But this, perhaps, is what a new generation of digital-era fans want from a star. Today’s youth is, by and large, quite content to live life in electronic tablet form, to consume all sorts of media without ever owning it as a physical entity. The entire musical landscape has experienced a paradigm shift in the past five years and Gaga arrived just at the start of it all.
Gaga was born into a Catholic New York family on March 28, 1986. She’s the elder daughter of Cynthia Louise and Joe Germanotta, a successful internet entrepreneur. Contradicting evidence that her family enjoyed an affluence at odds with her later anarchistic persona (they lived in Manhattan’s Upper West Side), she’s gone on record to say that her parents “both came from lower-class families, so we’ve worked for everything – my mother worked 8am to 8pm out of the house, in telecommunications, and so did my father”.
Whatever the truth, both Gaga and her younger sister, Natali, proved to be academically gifted. She was also musically gifted and began playing the piano when she was just 4 years old. When she was 13, she wrote her first piano ballad and, a year later, she started performing at some of Manhattan's open-mic nights. She dabbled in acting, too, appearing in lead roles in school plays and was given a small role in an episode of The Sopranos – all of which helped her mother encourage her to pursue a career in the performing arts.
At the age of 17, she was granted early admission to the Collaborative Arts Project 21 (also known as CAP21) at New York University’s Tisch School of the Arts, and she moved away from home to live in a university dormitory. She spent two years diligently studying and honing her songwriting skills, before quitting her course to concentrate full-time on her music. Her father agreed to pay her rent for a year on the understanding that, if it didn’t work out, she’d resume her studies.
"I left my entire family, got the cheapest apartment I could find, and ate [terrible food] until somebody would listen," she recalled in a 2010 interview with New York magazine. Rolling Stone, documenting her rise to stardom, noted how much work she put into getting noticed. "She trained with Christina Aguilera's vocal coach," the magazine said in its Gaga biography, "learnt classical piano, and studied her father's classic-rock albums. She joined a band in her freshman year at an upscale New York prep school, doing covers of Pink Floyd and Led Zeppelin oldies. At New York University, she became obsessed with glam-rock artists like Queen and Elton John. She worked the downtown cabaret clubs as a singer-pianist, and began developing the visual side of her act during early shows with New York scenester Lady Starlight."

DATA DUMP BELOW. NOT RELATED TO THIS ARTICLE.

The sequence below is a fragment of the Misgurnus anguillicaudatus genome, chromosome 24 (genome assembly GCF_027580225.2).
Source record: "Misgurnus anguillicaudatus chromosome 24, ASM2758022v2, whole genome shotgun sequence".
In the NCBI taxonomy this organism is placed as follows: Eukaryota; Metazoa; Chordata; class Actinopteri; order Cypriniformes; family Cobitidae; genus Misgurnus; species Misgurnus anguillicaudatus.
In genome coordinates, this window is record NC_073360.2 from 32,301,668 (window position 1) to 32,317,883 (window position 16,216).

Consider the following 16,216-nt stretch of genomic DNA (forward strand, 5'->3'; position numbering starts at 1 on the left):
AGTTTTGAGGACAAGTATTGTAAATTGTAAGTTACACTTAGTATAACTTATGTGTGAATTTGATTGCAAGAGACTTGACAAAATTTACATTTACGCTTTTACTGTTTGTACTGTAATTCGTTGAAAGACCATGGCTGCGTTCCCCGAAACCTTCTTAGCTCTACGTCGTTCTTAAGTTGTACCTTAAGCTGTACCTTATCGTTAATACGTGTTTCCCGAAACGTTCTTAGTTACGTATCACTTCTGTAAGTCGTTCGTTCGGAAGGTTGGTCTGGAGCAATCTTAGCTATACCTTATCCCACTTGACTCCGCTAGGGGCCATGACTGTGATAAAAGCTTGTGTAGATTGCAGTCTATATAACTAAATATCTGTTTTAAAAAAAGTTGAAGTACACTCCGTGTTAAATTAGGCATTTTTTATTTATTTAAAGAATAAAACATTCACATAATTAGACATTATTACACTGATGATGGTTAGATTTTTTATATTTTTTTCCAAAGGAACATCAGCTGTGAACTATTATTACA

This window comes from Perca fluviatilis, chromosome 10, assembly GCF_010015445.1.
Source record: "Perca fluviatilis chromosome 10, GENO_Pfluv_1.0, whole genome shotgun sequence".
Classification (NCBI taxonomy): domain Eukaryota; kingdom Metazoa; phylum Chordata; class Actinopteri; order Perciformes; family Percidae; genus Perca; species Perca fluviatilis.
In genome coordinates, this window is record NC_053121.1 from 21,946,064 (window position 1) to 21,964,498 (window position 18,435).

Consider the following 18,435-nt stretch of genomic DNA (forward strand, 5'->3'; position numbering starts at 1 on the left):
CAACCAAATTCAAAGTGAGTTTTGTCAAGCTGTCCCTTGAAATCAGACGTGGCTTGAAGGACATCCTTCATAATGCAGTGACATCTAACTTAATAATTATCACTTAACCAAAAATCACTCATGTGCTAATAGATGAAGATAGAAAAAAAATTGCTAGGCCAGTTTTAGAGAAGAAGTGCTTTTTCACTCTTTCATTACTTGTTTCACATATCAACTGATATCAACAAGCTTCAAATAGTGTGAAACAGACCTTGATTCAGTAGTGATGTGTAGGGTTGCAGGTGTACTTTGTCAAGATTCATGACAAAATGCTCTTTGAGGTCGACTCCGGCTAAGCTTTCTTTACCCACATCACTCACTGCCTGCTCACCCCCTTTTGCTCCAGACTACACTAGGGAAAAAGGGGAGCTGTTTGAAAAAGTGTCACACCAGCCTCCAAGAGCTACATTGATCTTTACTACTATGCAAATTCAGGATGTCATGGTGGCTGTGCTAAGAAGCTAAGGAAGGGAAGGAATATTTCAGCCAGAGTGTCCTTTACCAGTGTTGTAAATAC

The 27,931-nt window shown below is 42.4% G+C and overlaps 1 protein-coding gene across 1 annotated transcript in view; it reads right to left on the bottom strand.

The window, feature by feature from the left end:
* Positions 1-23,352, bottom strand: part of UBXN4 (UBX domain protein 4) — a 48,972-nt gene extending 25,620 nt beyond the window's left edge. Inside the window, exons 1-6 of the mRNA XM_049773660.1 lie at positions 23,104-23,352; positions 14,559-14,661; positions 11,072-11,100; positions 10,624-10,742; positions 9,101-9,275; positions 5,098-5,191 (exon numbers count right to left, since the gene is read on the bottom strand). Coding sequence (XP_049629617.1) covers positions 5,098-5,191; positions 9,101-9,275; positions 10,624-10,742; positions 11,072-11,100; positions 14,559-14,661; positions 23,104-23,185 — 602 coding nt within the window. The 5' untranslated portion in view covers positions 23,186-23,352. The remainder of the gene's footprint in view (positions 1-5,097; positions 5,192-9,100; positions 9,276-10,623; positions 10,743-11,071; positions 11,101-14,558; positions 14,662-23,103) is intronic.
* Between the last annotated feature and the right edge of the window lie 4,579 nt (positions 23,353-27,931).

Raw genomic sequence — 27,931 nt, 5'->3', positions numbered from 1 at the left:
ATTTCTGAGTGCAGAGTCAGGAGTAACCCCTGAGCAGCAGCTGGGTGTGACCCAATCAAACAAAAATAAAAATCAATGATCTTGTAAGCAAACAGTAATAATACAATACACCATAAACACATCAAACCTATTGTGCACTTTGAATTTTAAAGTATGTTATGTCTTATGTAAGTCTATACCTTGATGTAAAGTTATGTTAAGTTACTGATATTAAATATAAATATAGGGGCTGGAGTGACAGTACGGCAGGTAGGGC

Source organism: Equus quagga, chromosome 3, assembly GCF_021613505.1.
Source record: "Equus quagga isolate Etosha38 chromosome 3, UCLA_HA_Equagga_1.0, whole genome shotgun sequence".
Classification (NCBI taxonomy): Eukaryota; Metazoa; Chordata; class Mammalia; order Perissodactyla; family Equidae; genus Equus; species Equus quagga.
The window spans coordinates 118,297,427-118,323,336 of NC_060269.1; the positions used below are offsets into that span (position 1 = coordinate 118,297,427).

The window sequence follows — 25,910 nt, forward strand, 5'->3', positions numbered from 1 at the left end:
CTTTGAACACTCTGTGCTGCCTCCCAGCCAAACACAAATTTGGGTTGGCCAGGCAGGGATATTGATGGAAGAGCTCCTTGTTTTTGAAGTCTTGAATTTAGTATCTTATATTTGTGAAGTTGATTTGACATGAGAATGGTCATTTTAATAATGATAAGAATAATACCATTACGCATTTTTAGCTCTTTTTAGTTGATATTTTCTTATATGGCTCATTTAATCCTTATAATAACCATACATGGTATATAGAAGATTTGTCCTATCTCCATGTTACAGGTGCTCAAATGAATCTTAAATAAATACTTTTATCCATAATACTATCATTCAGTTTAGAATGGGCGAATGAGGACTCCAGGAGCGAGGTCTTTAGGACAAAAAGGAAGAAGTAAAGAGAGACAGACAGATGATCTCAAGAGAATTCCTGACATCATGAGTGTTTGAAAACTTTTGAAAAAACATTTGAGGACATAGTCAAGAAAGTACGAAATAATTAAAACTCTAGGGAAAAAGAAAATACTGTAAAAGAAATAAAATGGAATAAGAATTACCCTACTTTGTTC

Her efforts paid off with an early record deal with Island Def Jam, but she became bored and switched to writing dance-orientated pop material – something that didn’t sit well with her paymasters, who dropped her after just three months. Their loss was the gain of the hip-hop artist Akon, who joint-signed her with the chief executive of Interscope Geffen A&M, Jimmy Iovine.
Gaga spent most of 2007 recording her debut album, The Fame, but recalls that there was still some nervousness from record-company executives about their new signing and her potential to cause outrage for being "too racy" and "underground". Her response? "My name is Lady Gaga, I've been on the music scene for years, and I'm telling you, this is what's next." She was absolutely right.
The Fame, released in 2008, was a sleeper hit, eventually taking off in early 2009. Once the airplay began in earnest (helped by her constant touring), there was no stopping it – the album racked up No 1 singles in the form of Just Dance and Poker Face. While the world went gaga, the lady herself started being nominated for pretty much every industry award going. A star was born.
The singles, the albums, the tours, and controversies – they’ve been relentlessly unleashed ever since. Predictably, Gaga has been hailed as the new Madonna and the new “princess of pop”, as if she needed any more labels. Madonna herself seems irked by the inevitable comparisons. One British newspaper recently reported that “leaked lyrics” from Madonna’s forthcoming album take shots at Gaga, accusing her of being, at best, a poor imitator.
Lady Gaga is unlikely to be fazed by such nonsense. She’ll be far too busy honing her act, coming up with ever-more-outrageous costume designs, planning her next hit (her latest collaboration is with the veteran crooner Tony Bennett) and counting her money. She’s a fame monster, all right – a new kind of pop star for a new kind of audience.